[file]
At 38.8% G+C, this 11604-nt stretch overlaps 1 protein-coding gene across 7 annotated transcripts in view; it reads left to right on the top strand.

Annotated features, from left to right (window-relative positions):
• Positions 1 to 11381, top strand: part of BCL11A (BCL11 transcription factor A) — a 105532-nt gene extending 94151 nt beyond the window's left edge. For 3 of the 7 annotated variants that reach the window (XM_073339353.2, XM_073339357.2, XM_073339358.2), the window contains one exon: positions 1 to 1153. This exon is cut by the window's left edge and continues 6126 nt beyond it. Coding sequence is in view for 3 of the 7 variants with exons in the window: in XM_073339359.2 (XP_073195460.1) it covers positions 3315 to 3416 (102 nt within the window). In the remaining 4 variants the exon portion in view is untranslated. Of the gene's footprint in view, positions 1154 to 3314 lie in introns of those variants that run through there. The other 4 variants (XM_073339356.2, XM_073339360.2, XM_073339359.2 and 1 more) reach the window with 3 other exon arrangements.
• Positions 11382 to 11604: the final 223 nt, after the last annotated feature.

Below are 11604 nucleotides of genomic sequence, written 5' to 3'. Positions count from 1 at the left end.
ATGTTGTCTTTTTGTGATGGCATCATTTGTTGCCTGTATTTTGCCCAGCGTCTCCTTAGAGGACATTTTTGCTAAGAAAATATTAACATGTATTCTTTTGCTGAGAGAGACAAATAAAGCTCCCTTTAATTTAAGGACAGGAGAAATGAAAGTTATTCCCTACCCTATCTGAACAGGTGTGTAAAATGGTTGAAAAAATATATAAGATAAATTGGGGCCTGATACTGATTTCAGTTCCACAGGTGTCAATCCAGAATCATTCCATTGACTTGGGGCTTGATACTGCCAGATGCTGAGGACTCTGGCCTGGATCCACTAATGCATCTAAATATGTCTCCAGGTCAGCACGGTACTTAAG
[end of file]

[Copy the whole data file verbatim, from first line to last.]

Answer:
At 38.8% G+C, this 11604-nt stretch overlaps 1 protein-coding gene across 7 annotated transcripts in view; it reads left to right on the top strand.

Annotated features, from left to right (window-relative positions):
• Positions 1 to 11381, top strand: part of BCL11A (BCL11 transcription factor A) — a 105532-nt gene extending 94151 nt beyond the window's left edge. For 3 of the 7 annotated variants that reach the window (XM_073339353.2, XM_073339357.2, XM_073339358.2), the window contains one exon: positions 1 to 1153. This exon is cut by the window's left edge and continues 6126 nt beyond it. Coding sequence is in view for 3 of the 7 variants with exons in the window: in XM_073339359.2 (XP_073195460.1) it covers positions 3315 to 3416 (102 nt within the window). In the remaining 4 variants the exon portion in view is untranslated. Of the gene's footprint in view, positions 1154 to 3314 lie in introns of those variants that run through there. The other 4 variants (XM_073339356.2, XM_073339360.2, XM_073339359.2 and 1 more) reach the window with 3 other exon arrangements.
• Positions 11382 to 11604: the final 223 nt, after the last annotated feature.

Below are 11604 nucleotides of genomic sequence, written 5' to 3'. Positions count from 1 at the left end.
ATGTTGTCTTTTTGTGATGGCATCATTTGTTGCCTGTATTTTGCCCAGCGTCTCCTTAGAGGACATTTTTGCTAAGAAAATATTAACATGTATTCTTTTGCTGAGAGAGACAAATAAAGCTCCCTTTAATTTAAGGACAGGAGAAATGAAAGTTATTCCCTACCCTATCTGAACAGGTGTGTAAAATGGTTGAAAAAATATATAAGATAAATTGGGGCCTGATACTGATTTCAGTTCCACAGGTGTCAATCCAGAATCATTCCATTGACTTGGGGCTTGATACTGCCAGATGCTGAGGACTCTGGCCTGGATCCACTAATGCATCTAAATATGTCTCCAGGTCAGCACGGTACTTAAG